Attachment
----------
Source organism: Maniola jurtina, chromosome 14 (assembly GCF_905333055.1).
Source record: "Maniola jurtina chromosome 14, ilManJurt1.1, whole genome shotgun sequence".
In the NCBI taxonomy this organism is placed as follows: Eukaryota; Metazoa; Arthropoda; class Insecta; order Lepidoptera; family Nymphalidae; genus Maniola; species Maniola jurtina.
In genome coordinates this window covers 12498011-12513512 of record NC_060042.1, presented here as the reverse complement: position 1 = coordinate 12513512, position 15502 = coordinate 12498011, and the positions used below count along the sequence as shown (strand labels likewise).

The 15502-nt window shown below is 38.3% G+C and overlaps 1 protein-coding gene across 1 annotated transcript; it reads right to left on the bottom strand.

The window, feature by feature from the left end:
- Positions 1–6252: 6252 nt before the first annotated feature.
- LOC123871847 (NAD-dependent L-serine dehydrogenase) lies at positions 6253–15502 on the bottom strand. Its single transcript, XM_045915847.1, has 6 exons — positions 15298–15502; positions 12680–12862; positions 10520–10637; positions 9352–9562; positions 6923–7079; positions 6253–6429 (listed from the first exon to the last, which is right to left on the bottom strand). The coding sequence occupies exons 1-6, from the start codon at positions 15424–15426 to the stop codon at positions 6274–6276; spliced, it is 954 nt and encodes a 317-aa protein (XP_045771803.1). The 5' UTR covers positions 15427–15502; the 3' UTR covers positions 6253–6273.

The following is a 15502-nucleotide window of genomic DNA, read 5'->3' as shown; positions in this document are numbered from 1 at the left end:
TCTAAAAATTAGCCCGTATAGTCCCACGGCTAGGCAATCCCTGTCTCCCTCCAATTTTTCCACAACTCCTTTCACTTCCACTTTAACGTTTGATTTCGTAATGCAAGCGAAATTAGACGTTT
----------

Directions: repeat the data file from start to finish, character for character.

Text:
Source organism: Maniola jurtina, chromosome 14 (assembly GCF_905333055.1).
Source record: "Maniola jurtina chromosome 14, ilManJurt1.1, whole genome shotgun sequence".
In the NCBI taxonomy this organism is placed as follows: Eukaryota; Metazoa; Arthropoda; class Insecta; order Lepidoptera; family Nymphalidae; genus Maniola; species Maniola jurtina.
In genome coordinates this window covers 12498011-12513512 of record NC_060042.1, presented here as the reverse complement: position 1 = coordinate 12513512, position 15502 = coordinate 12498011, and the positions used below count along the sequence as shown (strand labels likewise).

The 15502-nt window shown below is 38.3% G+C and overlaps 1 protein-coding gene across 1 annotated transcript; it reads right to left on the bottom strand.

The window, feature by feature from the left end:
- Positions 1–6252: 6252 nt before the first annotated feature.
- LOC123871847 (NAD-dependent L-serine dehydrogenase) lies at positions 6253–15502 on the bottom strand. Its single transcript, XM_045915847.1, has 6 exons — positions 15298–15502; positions 12680–12862; positions 10520–10637; positions 9352–9562; positions 6923–7079; positions 6253–6429 (listed from the first exon to the last, which is right to left on the bottom strand). The coding sequence occupies exons 1-6, from the start codon at positions 15424–15426 to the stop codon at positions 6274–6276; spliced, it is 954 nt and encodes a 317-aa protein (XP_045771803.1). The 5' UTR covers positions 15427–15502; the 3' UTR covers positions 6253–6273.

The following is a 15502-nucleotide window of genomic DNA, read 5'->3' as shown; positions in this document are numbered from 1 at the left end:
TCTAAAAATTAGCCCGTATAGTCCCACGGCTAGGCAATCCCTGTCTCCCTCCAATTTTTCCACAACTCCTTTCACTTCCACTTTAACGTTTGATTTCGTAATGCAAGCGAAATTAGACGTTT